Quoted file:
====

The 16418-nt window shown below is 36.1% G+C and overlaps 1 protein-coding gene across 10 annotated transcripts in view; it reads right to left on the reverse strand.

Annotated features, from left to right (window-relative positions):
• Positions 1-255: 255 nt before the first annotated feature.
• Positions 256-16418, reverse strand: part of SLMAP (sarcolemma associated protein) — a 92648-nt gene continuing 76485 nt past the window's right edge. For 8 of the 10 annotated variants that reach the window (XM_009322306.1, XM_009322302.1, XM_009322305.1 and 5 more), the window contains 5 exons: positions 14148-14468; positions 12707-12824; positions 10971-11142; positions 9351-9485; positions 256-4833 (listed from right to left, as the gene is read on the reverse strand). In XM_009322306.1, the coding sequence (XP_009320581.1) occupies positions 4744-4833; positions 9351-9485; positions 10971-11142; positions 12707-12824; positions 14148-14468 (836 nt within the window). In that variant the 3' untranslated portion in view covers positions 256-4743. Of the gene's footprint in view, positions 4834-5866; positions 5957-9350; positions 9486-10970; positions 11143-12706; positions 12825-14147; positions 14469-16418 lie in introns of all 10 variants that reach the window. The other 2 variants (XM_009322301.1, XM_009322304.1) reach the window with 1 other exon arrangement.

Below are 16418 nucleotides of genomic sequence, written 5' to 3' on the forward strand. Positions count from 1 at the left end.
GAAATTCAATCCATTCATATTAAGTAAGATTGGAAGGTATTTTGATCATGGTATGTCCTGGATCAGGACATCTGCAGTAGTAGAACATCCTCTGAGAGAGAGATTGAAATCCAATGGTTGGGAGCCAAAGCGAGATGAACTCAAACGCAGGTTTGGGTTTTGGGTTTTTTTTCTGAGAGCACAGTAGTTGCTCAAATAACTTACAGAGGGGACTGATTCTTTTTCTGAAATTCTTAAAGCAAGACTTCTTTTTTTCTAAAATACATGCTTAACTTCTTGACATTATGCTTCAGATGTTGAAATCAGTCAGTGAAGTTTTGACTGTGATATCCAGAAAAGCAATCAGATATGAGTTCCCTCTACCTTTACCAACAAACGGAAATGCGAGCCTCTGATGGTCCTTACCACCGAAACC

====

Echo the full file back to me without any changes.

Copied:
The 16418-nt window shown below is 36.1% G+C and overlaps 1 protein-coding gene across 10 annotated transcripts in view; it reads right to left on the reverse strand.

Annotated features, from left to right (window-relative positions):
• Positions 1-255: 255 nt before the first annotated feature.
• Positions 256-16418, reverse strand: part of SLMAP (sarcolemma associated protein) — a 92648-nt gene continuing 76485 nt past the window's right edge. For 8 of the 10 annotated variants that reach the window (XM_009322306.1, XM_009322302.1, XM_009322305.1 and 5 more), the window contains 5 exons: positions 14148-14468; positions 12707-12824; positions 10971-11142; positions 9351-9485; positions 256-4833 (listed from right to left, as the gene is read on the reverse strand). In XM_009322306.1, the coding sequence (XP_009320581.1) occupies positions 4744-4833; positions 9351-9485; positions 10971-11142; positions 12707-12824; positions 14148-14468 (836 nt within the window). In that variant the 3' untranslated portion in view covers positions 256-4743. Of the gene's footprint in view, positions 4834-5866; positions 5957-9350; positions 9486-10970; positions 11143-12706; positions 12825-14147; positions 14469-16418 lie in introns of all 10 variants that reach the window. The other 2 variants (XM_009322301.1, XM_009322304.1) reach the window with 1 other exon arrangement.

Below are 16418 nucleotides of genomic sequence, written 5' to 3' on the forward strand. Positions count from 1 at the left end.
GAAATTCAATCCATTCATATTAAGTAAGATTGGAAGGTATTTTGATCATGGTATGTCCTGGATCAGGACATCTGCAGTAGTAGAACATCCTCTGAGAGAGAGATTGAAATCCAATGGTTGGGAGCCAAAGCGAGATGAACTCAAACGCAGGTTTGGGTTTTGGGTTTTTTTTCTGAGAGCACAGTAGTTGCTCAAATAACTTACAGAGGGGACTGATTCTTTTTCTGAAATTCTTAAAGCAAGACTTCTTTTTTTCTAAAATACATGCTTAACTTCTTGACATTATGCTTCAGATGTTGAAATCAGTCAGTGAAGTTTTGACTGTGATATCCAGAAAAGCAATCAGATATGAGTTCCCTCTACCTTTACCAACAAACGGAAATGCGAGCCTCTGATGGTCCTTACCACCGAAACC